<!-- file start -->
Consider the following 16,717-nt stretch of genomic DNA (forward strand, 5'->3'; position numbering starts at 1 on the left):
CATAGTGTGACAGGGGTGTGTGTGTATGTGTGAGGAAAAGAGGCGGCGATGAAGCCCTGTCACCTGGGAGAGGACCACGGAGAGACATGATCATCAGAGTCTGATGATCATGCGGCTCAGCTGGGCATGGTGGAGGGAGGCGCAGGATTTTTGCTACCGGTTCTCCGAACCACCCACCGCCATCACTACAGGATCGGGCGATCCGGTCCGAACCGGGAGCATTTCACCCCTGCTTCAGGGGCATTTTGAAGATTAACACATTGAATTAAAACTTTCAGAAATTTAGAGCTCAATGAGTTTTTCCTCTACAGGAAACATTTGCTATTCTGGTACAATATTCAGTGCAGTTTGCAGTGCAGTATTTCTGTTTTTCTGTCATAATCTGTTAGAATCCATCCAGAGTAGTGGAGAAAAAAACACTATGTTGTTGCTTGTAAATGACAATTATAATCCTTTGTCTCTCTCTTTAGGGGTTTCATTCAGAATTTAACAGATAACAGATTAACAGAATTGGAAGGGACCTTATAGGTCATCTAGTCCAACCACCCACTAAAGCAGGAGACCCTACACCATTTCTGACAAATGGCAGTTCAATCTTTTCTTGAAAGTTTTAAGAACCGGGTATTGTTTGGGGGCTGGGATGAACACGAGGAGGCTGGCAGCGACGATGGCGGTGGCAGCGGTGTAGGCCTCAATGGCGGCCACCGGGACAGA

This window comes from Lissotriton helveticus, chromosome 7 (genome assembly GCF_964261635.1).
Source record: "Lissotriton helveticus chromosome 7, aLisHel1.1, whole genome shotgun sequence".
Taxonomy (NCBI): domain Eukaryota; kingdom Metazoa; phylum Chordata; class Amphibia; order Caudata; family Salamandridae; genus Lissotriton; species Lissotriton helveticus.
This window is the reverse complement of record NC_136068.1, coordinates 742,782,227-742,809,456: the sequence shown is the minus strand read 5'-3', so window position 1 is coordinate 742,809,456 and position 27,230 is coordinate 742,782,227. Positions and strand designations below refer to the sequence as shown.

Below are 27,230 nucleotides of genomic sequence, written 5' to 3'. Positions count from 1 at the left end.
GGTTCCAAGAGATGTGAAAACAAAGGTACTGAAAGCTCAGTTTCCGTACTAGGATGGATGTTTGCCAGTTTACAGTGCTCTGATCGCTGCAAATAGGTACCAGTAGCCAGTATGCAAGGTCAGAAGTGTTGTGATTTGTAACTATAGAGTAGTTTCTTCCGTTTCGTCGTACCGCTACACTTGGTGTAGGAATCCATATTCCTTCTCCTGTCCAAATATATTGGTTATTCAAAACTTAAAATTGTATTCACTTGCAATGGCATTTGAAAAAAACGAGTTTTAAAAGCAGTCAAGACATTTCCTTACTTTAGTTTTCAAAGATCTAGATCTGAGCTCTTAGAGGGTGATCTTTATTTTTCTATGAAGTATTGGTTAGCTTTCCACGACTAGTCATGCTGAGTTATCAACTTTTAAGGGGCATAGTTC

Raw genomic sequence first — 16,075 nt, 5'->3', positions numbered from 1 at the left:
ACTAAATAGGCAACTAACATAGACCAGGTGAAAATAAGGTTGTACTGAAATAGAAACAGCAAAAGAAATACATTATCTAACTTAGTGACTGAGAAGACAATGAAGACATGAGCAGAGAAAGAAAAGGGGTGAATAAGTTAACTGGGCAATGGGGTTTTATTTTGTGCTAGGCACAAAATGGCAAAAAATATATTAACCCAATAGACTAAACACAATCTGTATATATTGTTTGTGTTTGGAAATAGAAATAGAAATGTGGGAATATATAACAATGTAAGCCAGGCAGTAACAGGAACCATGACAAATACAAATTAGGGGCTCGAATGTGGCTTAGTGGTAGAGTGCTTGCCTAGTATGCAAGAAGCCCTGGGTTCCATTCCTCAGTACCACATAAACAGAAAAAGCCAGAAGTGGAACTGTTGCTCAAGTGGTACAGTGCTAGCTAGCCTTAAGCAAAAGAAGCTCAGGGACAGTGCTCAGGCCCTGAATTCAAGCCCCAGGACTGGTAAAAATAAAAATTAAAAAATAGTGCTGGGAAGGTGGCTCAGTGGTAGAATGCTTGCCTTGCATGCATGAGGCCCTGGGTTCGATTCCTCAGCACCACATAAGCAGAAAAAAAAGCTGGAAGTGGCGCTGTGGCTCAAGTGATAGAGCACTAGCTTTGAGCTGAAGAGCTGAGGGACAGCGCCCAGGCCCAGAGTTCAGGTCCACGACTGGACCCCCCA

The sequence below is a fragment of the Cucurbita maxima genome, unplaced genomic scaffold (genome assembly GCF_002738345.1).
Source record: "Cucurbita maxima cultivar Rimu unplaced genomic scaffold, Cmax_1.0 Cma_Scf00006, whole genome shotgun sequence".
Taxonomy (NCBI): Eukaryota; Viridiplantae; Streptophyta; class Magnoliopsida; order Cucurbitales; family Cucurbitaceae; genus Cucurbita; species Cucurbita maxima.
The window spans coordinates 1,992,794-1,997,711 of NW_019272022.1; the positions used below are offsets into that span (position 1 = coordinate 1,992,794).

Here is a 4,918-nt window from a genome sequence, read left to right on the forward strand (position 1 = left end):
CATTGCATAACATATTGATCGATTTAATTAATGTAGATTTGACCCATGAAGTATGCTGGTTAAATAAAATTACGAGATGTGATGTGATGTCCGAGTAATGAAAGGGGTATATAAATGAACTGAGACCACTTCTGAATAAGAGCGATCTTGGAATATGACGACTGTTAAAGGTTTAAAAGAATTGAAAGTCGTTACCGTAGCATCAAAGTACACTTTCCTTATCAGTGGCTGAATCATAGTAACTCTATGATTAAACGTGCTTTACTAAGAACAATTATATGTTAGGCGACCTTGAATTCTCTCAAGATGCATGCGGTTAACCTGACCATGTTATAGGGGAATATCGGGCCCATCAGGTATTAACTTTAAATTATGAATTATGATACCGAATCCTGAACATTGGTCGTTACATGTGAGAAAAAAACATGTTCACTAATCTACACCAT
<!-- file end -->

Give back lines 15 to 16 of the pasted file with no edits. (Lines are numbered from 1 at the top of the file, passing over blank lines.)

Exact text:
Here is a 4,918-nt window from a genome sequence, read left to right on the forward strand (position 1 = left end):
CATTGCATAACATATTGATCGATTTAATTAATGTAGATTTGACCCATGAAGTATGCTGGTTAAATAAAATTACGAGATGTGATGTGATGTCCGAGTAATGAAAGGGGTATATAAATGAACTGAGACCACTTCTGAATAAGAGCGATCTTGGAATATGACGACTGTTAAAGGTTTAAAAGAATTGAAAGTCGTTACCGTAGCATCAAAGTACACTTTCCTTATCAGTGGCTGAATCATAGTAACTCTATGATTAAACGTGCTTTACTAAGAACAATTATATGTTAGGCGACCTTGAATTCTCTCAAGATGCATGCGGTTAACCTGACCATGTTATAGGGGAATATCGGGCCCATCAGGTATTAACTTTAAATTATGAATTATGATACCGAATCCTGAACATTGGTCGTTACATGTGAGAAAAAAACATGTTCACTAATCTACACCAT